we are to operate with the worldview of Christ.
A view that sees no border lines.
A view that does not see one class as better than another.
A view that does not discriminate because another doesn’t believe or live as we do.
When we put on Christ, we put on Christ’s compassion.
We put on Christ’s integrity.
And we remember that Christ’s compassion
and his integrity led some to reject him,
and even caused him suffering.
But we put that on, too.
We put on the life of Christ,
and we wear it boldly, openly, for all the world to see.
It is our identity, and it is an identity that is never meant to be secret.
Our identity is supposed to be one that is revealed.
Revealed in our speech and in our conduct.
Revealed in the way we live and move and breathe in the world.
As those who have put on Christ,
assumed the identity granted us by our baptism,
an identity we do not discard or cover up
but one that we show to the world in our words and actions.
If Galatians answers who we are,
then John 15 tells us where we are to live.
As children of God, we are to abide in God’s love.
That is where we dwell.
Those are the waters in which we swim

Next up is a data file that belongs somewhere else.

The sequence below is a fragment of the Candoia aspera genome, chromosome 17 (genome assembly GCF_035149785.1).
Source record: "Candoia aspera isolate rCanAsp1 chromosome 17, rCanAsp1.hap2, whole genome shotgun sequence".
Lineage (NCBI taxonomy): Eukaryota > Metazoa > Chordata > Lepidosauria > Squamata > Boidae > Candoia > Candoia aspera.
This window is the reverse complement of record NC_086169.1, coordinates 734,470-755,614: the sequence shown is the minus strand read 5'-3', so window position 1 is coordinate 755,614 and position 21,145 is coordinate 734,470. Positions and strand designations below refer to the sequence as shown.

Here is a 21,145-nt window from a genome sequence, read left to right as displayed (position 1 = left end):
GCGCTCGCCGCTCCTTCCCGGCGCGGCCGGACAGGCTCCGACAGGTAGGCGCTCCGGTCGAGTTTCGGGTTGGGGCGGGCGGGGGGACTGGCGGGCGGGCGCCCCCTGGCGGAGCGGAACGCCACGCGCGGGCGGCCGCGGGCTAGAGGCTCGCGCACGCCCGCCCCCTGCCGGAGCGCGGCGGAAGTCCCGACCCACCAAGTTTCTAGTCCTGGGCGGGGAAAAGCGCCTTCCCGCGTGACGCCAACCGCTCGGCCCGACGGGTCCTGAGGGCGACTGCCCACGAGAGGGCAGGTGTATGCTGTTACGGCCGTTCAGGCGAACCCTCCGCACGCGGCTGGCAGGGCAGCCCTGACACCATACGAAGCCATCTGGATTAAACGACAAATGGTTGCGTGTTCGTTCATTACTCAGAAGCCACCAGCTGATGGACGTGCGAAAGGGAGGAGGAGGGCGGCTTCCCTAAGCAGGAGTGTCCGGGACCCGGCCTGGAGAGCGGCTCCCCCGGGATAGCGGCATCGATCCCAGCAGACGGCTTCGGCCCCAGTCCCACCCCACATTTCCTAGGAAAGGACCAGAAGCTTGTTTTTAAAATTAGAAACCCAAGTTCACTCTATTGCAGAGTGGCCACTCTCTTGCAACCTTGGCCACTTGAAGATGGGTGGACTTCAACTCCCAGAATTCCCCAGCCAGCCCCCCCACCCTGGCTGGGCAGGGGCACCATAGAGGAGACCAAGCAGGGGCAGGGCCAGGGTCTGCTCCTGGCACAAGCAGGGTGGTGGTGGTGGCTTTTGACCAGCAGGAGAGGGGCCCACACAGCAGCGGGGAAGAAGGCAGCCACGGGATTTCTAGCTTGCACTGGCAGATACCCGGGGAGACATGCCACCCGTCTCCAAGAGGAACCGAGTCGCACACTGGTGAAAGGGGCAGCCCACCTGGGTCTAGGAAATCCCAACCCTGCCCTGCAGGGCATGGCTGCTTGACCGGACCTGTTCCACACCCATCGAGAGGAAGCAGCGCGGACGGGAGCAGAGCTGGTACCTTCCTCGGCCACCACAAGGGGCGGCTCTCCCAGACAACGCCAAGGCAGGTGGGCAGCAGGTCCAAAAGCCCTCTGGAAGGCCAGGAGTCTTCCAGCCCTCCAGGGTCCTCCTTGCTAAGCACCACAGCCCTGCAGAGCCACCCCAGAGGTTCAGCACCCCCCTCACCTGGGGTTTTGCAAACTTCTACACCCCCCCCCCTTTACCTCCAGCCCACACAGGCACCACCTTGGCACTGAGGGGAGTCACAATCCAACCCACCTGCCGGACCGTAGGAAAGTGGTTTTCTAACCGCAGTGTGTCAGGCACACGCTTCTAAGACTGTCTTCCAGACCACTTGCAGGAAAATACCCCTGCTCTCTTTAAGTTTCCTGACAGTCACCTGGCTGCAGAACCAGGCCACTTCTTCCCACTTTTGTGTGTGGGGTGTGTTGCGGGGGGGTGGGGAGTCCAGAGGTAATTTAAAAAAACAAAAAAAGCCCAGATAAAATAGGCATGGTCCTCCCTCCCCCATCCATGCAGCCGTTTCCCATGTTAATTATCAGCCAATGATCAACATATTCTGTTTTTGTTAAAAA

so that our actions and words are saturated with the love of God,
a love that changes what it touches,
a love that makes all things better, a love that never ends.
Friends if we are in Christ,
we are supermen and women.
The children of the living God.
Not given power by a genetic hiccup,
nor by radioactive spider bites,
or accidental exposure to gamma radiation.
Our power comes
from putting on the life of Christ and walking in it.
Not hiding it as a secret identity
that we pull out only in the most dire of circumstances,
but walking in it
as those revealed to be the sons and daughters
of the most high God.
Look, out in the world!
It’s a bird! It’s a plane!
No, it’s the children of God,
living their faith with boldness and integrity,
fighting for truth and justice,
and transforming the world
through the grace and the love of God. Amen? Amen.